Evidence Based Practice – The Prevention and the Cure

We have all heard the saying that prevention is better than cure.  This is equally true for preventing reading difficulty as it is for polio.  Systematic synthetic phonics is more than just a nice way to teach reading. It is a method that is effective for over 95% of students in our classrooms and, when taught well, I have seen largely non-verbal autistic students learn to read with phonics. I have also seen adults who have gone their whole lives not reading learn to read with simple, evidence-based practice.

All too often we teach our Tier One programs using broad instruction and whole language practices, such as predictable texts and sight word programs, using the justification that they teach plenty of children to read. The truth is that they do. But only about half. What happens to the other half of children who are not best served by these approaches? Usually we identify them in year 1 and provide some sort of ‘intervention’.  This may take the form of Reading Recovery, LLI or some other kind of whole language program. The worst thing about this is that these programs are grounded in the same broad, whole language based methodology that failed the students in the first place. 

If the child is very lucky, we provide them with an effective intervention such as Mini-lit or Toe By Toe quickly.  By that time however, they have figured out that they are different from their peers and the time needed to provide the intervention takes them away from learning in the classroom. They are still likely to be behind.   If the child is a bit lucky their parents take them to someone who understands the science of reading when they’re in about year 3 or 4.   If they are unlucky, none of these things happen and they make it to high school unable to read and write effectively. 

What if there was a way to make all of this intervention unnecessary?  What if there was a way that we didn’t have to leave it all to chance? The answer is, there is!  When we use good strong evidence based practice for Tier 1 teaching we prevent a whole bundle of children from falling behind their peers. We help thousands of children who would otherwise be relegated to the label of ‘slow learner’ or ‘struggling reader’ experience continual growth and improvement in their reading.   Evidence Based practice IS the prevention for reading failure.  It is also the cure.

Knowing that we need strong evidence-based Tier 1 teaching doesn’t prevent the situation of having children enter our classrooms significantly delayed in reading.  Children often land in our schools without the skills we would expect them to have and when this happens we need a plan to support them.  This doesn’t have to be an expensive commercial program.  Instead, knowing some basics and understanding what is important can help you give your student the best chance of consistent and continual growth.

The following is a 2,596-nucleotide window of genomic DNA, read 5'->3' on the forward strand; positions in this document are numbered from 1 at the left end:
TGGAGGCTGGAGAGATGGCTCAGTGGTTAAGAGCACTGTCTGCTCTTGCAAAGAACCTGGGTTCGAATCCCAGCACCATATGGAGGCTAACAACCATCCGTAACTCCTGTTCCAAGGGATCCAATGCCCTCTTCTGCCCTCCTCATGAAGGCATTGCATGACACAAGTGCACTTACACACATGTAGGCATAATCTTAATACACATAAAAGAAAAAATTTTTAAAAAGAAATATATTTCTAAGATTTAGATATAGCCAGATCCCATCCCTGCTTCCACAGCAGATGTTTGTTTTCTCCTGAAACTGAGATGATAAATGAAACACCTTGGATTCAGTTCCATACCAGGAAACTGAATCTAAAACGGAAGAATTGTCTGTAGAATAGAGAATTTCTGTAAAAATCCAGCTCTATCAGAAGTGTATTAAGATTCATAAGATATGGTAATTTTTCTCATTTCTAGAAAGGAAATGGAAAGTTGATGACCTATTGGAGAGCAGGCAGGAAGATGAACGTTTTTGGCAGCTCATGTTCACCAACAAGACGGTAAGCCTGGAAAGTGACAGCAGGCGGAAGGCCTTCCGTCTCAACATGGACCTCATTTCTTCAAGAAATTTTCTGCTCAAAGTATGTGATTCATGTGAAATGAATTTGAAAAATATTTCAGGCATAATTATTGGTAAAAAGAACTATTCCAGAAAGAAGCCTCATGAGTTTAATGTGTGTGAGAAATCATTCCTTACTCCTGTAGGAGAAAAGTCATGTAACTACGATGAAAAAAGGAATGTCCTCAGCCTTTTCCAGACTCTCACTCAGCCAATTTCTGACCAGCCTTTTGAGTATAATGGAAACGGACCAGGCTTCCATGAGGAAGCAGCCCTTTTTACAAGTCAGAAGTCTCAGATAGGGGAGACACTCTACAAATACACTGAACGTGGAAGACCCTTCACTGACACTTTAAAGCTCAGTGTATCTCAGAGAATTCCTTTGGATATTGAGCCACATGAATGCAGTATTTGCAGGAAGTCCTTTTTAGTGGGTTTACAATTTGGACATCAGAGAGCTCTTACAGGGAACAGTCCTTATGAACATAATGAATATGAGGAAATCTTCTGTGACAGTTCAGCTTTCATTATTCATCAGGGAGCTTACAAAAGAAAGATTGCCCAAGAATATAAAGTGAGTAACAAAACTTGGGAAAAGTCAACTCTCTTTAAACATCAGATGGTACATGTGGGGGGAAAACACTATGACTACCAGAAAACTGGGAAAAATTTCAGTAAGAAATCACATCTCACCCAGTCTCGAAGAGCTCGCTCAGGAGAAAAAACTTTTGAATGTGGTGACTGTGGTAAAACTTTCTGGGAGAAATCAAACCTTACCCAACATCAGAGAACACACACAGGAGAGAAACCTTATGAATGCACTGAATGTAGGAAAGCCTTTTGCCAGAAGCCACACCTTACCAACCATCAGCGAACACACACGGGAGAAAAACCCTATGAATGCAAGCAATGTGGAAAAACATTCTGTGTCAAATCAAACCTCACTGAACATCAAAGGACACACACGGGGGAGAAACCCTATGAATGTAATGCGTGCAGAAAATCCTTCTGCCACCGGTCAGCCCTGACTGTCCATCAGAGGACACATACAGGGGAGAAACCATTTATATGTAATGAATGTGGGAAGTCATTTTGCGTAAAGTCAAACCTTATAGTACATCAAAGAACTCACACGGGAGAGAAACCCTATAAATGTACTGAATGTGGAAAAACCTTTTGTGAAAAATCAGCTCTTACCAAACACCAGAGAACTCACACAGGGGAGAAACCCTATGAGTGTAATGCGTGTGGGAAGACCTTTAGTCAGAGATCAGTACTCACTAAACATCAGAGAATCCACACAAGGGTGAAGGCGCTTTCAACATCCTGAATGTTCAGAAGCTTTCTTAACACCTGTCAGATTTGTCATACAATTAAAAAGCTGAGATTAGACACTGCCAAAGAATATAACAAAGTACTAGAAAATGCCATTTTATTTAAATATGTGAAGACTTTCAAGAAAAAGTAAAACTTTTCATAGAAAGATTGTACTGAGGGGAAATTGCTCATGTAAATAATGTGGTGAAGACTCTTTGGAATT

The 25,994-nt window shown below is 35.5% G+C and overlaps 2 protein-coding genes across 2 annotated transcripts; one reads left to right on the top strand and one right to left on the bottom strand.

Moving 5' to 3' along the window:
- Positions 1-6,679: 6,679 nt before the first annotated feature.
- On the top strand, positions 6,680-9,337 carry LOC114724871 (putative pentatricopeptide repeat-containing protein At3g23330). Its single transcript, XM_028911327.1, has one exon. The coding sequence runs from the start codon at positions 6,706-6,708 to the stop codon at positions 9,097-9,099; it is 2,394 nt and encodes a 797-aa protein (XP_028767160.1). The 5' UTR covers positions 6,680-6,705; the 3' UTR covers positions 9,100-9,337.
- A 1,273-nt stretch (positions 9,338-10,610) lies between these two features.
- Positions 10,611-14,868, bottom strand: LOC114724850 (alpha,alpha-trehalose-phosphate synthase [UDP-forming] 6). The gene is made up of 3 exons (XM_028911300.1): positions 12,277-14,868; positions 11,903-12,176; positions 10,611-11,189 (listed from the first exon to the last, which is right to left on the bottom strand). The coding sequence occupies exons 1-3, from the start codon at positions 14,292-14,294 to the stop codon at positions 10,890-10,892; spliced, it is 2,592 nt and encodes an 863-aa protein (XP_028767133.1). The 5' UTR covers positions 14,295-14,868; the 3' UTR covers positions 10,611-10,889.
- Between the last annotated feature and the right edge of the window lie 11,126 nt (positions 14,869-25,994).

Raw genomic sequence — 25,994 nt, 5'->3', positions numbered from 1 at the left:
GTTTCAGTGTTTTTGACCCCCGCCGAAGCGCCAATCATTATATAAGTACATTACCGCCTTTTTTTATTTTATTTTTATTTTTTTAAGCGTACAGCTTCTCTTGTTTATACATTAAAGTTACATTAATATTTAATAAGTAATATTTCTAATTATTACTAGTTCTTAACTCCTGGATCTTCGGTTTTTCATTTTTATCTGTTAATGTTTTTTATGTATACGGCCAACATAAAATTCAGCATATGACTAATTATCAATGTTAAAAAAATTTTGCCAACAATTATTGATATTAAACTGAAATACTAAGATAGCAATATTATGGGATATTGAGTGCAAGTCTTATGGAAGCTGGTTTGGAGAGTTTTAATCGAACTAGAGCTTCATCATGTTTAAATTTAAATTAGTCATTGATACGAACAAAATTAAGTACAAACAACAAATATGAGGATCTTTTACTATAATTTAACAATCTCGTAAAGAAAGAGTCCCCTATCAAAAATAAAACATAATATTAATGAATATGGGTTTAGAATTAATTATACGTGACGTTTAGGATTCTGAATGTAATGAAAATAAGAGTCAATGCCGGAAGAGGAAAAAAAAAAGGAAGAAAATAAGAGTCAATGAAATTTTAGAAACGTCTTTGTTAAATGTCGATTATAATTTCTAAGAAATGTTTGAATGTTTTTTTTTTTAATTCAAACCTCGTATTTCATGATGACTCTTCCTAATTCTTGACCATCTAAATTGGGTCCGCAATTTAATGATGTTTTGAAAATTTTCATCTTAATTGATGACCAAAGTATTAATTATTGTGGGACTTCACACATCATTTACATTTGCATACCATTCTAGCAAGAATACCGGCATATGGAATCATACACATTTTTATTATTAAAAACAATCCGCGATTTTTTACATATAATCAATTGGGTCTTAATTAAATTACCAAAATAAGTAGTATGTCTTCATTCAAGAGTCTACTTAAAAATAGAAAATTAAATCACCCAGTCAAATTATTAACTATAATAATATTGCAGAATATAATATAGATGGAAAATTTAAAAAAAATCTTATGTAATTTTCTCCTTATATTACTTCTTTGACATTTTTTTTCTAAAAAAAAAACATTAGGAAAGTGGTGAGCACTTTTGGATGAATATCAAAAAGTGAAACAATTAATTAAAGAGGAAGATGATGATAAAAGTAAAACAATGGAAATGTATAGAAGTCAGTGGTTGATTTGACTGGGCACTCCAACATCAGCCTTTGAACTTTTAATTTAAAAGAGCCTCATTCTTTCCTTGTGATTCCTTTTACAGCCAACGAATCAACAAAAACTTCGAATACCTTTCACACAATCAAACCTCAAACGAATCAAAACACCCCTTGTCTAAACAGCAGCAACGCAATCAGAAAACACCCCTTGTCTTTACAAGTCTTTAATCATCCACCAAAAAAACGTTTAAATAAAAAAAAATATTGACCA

To support vulnerable students one of the simplest things you can do is to teach using an explicit teaching, gradual release of responsibility model.  This model ensures that you are supporting students and moving at their pace. Combined with systematic, cumulative teaching of Phonological and Phonemic skills and Phonics, an explicit teaching model will give your vulnerable students the best chance of building strong foundations.

We often hear about prevention being better than cure. Many schools use whole language instruction as their main teaching methodology and then have to pour thousands of dollars into intervention. Much of this can be prevented if we just use evidence based teaching methods right from the start. We can back this up by providing intervention that is grounded in evidence to those students who need it.

In April and May I am running a “Supporting Struggling Readers” Teach Along.  If you would like to find out when further information about this Teach Along is available, click here.

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2 thoughts on “Evidence Based Practice – The Prevention and the Cure”

  1. Hello, my name is Jared wolf and I have a daughter who is nearly six. I feel she is a little bit behind other students her age and reading. There are books that I feel she should be able to read that she is unable. It is possible that my expectations are too high. Every parent wants a prodigy. But she has some cousins who are ahead of her and reading and I’m wondering how I can Implement some of your skills at home. Managing my own expectations as a challenge for me. I don’t know if she is supposed to be reading whole sentences at this point but we read the Berenstain Bears and Little Critter series have a books and I always wonder if she is supposed to be reading these books on her own by now. Thank you for your work, I always learn something from what I read of yours.

    Hope to hear from you,


    1. Hi Jared, I wonder if you wouldn’t mind sending me your email address (use the contact at the top of the page to keep it confidential). I have some suggestions for you, but need more space than a comment box! 🙂 Take care, Jocelyn

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